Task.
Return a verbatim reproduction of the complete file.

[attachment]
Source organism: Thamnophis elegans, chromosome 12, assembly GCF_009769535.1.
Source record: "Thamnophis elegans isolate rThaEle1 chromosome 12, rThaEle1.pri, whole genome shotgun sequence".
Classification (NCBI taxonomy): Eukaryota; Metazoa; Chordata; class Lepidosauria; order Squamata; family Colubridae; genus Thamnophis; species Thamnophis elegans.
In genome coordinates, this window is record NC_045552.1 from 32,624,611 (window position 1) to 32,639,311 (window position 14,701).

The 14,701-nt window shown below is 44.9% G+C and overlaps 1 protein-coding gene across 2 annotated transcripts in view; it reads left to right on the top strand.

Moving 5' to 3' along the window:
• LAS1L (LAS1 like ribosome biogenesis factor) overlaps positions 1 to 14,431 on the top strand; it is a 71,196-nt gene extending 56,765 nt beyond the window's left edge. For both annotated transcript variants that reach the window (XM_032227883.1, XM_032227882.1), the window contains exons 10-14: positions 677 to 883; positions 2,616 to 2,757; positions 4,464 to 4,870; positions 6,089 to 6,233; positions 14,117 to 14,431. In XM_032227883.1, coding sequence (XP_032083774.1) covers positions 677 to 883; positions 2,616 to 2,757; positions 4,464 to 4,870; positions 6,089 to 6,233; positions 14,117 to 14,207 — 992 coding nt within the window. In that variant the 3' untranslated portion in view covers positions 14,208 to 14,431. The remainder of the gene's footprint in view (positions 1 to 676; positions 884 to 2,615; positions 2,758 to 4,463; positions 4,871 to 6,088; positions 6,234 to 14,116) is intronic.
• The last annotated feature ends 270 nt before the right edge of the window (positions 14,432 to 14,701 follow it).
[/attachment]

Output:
Source organism: Thamnophis elegans, chromosome 12, assembly GCF_009769535.1.
Source record: "Thamnophis elegans isolate rThaEle1 chromosome 12, rThaEle1.pri, whole genome shotgun sequence".
Classification (NCBI taxonomy): Eukaryota; Metazoa; Chordata; class Lepidosauria; order Squamata; family Colubridae; genus Thamnophis; species Thamnophis elegans.
In genome coordinates, this window is record NC_045552.1 from 32,624,611 (window position 1) to 32,639,311 (window position 14,701).

The 14,701-nt window shown below is 44.9% G+C and overlaps 1 protein-coding gene across 2 annotated transcripts in view; it reads left to right on the top strand.

Moving 5' to 3' along the window:
• LAS1L (LAS1 like ribosome biogenesis factor) overlaps positions 1 to 14,431 on the top strand; it is a 71,196-nt gene extending 56,765 nt beyond the window's left edge. For both annotated transcript variants that reach the window (XM_032227883.1, XM_032227882.1), the window contains exons 10-14: positions 677 to 883; positions 2,616 to 2,757; positions 4,464 to 4,870; positions 6,089 to 6,233; positions 14,117 to 14,431. In XM_032227883.1, coding sequence (XP_032083774.1) covers positions 677 to 883; positions 2,616 to 2,757; positions 4,464 to 4,870; positions 6,089 to 6,233; positions 14,117 to 14,207 — 992 coding nt within the window. In that variant the 3' untranslated portion in view covers positions 14,208 to 14,431. The remainder of the gene's footprint in view (positions 1 to 676; positions 884 to 2,615; positions 2,758 to 4,463; positions 4,871 to 6,088; positions 6,234 to 14,116) is intronic.
• The last annotated feature ends 270 nt before the right edge of the window (positions 14,432 to 14,701 follow it).